This is Wayback Wednesday, your midweek blast from the past! In this feature, we dig into the archives, look back at the history of basketball gaming, and indulge in some nostalgia. Check in every Wednesday for retrospectives and other features on older versions of NBA Live, NBA 2K, and old school basketball video games in general. You’ll also find old NLSC editorials re-published with added commentary, and other flashback content. This week, I’m taking a look back at some hidden content in NBA Live 2004.
Dummied out content and unused assets are hardly uncommon in all genres of video games. It usually takes the form of levels, animations, gameplay functions, and other features that were scrapped due to time constraints, dissatisfaction, or a myriad of other reasons. While such content can often be restored or otherwise put to use by modders, it’s not unusual for it to be in a mostly unfinished state. I’ve covered an example of this in a previous Wayback Wednesday article, specifically the hidden historical teams in NBA Live 08. Only the player data remained in players.dbf, and even then it was clear that it was a rough draft of a feature that was axed early on.
While I was working on an update for my 1996 season mod for NBA Live 2004, I was reminded that it was game that had a fair amount of usable hidden content. There are some interesting Easter eggs among that data, so let’s take a look back…way back…
Let’s begin with something I rediscovered while updating the arena names in location.dbf for the ’96 mod. I’d completely forgotten about the hidden locations: the Great Western Forum, Boston Garden, Chicago Stadium, Market Square Arena, and The Spectrum. Each of the locations can be assigned, and while they don’t have their own era specific arena art – they instead simply use the default court files for the Lakers, Celtics, Bulls, Pacers, and 76ers respectively – they do have audio files. As such, when assigned to a team, Marv Albert will mention their names during pre-game introductions, instead of United Center, Staples Center, and so on.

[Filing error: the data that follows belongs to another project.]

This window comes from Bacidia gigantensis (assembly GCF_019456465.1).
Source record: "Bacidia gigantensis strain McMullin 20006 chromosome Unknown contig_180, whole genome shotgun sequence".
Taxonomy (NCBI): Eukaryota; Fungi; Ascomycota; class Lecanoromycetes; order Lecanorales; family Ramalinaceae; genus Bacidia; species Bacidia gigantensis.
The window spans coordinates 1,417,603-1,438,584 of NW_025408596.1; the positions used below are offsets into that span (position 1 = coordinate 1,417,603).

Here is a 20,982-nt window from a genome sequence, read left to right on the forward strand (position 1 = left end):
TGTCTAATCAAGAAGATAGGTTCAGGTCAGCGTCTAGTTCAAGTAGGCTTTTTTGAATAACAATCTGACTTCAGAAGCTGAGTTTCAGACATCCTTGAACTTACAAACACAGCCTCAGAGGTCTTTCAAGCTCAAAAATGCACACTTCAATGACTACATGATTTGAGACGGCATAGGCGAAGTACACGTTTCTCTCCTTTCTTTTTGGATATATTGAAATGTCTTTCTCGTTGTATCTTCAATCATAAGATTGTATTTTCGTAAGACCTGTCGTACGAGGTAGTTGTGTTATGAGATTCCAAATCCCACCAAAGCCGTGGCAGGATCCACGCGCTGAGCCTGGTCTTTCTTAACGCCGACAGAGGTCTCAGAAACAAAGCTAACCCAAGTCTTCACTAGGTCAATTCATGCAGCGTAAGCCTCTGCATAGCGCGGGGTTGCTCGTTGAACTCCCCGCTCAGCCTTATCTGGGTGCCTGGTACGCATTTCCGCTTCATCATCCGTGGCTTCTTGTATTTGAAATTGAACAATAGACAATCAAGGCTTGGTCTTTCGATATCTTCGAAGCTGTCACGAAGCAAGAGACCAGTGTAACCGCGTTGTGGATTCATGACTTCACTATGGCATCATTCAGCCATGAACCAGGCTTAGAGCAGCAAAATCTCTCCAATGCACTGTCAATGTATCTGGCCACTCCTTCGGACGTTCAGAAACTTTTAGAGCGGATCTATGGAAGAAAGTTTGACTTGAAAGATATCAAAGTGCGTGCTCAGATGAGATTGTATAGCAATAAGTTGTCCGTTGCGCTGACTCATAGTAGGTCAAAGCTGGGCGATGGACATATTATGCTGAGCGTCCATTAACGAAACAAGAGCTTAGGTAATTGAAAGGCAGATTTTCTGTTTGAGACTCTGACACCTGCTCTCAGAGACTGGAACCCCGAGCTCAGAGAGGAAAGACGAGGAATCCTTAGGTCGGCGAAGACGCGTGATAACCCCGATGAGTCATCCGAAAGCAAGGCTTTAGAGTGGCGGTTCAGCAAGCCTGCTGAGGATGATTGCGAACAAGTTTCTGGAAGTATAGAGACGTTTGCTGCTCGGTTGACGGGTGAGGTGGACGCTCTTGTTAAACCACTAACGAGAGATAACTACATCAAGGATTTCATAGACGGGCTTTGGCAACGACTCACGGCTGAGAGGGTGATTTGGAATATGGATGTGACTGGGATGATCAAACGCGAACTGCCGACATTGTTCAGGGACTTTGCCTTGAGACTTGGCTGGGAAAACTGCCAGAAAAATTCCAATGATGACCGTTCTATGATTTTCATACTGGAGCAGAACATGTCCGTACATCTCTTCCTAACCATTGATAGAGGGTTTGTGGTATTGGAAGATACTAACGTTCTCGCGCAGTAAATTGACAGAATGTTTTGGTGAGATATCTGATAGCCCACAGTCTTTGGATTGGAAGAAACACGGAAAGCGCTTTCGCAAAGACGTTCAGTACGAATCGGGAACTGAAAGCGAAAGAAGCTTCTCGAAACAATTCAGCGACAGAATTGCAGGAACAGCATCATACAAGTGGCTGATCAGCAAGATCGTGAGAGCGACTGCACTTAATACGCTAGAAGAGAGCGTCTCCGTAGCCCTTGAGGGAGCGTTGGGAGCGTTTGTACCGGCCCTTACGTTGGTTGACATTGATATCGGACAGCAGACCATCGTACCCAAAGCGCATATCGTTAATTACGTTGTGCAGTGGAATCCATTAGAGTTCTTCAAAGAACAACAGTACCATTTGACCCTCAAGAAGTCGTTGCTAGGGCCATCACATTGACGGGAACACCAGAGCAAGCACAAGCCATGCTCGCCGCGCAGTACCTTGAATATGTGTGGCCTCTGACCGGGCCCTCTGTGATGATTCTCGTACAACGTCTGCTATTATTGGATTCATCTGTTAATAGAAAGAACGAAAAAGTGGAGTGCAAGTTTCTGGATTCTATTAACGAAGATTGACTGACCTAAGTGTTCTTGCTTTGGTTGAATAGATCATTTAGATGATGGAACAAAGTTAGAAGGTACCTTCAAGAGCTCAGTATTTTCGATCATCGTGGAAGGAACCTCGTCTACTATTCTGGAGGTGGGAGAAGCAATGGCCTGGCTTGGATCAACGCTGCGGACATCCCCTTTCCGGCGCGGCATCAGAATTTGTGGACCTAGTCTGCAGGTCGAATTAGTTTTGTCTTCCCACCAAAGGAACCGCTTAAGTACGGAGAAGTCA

Their presence in NBA Live 2004’s files is certainly quite interesting. Unless they were placed in the game strictly for modding purposes – EA Sports were quite supportive of the modding community at the time, going out of their way to make the PC version modder-friendly – it would appear that a handful of historical teams were intended to be included at one point. Judging by the arena names, it can be surmised that those squads would have likely been the Lakers, Celtics, and 76ers of the 80s, Bulls of the early 90s, and Pacers of the mid to late 90s. Much like the historical teams left over in NBA Live 08’s files, the idea was obviously scrapped.
No doubt likeness rights were ultimately an insurmountable obstacle in getting historical teams into NBA Live 2004, as was the case in NBA Live 08, and basketball video games in general until 2K Sports finally achieved it in NBA 2K11. Licensing the likenesses of current players tended to be less of an issue, at least following Michael Jordan’s second retirement. However, the roster cut-off dates still caused a few problems here and there. Before official roster updates became commonplace, missing players were an issue, especially rookies who hadn’t signed with their teams immediately after the Draft, as well as the occasional veteran journeyman.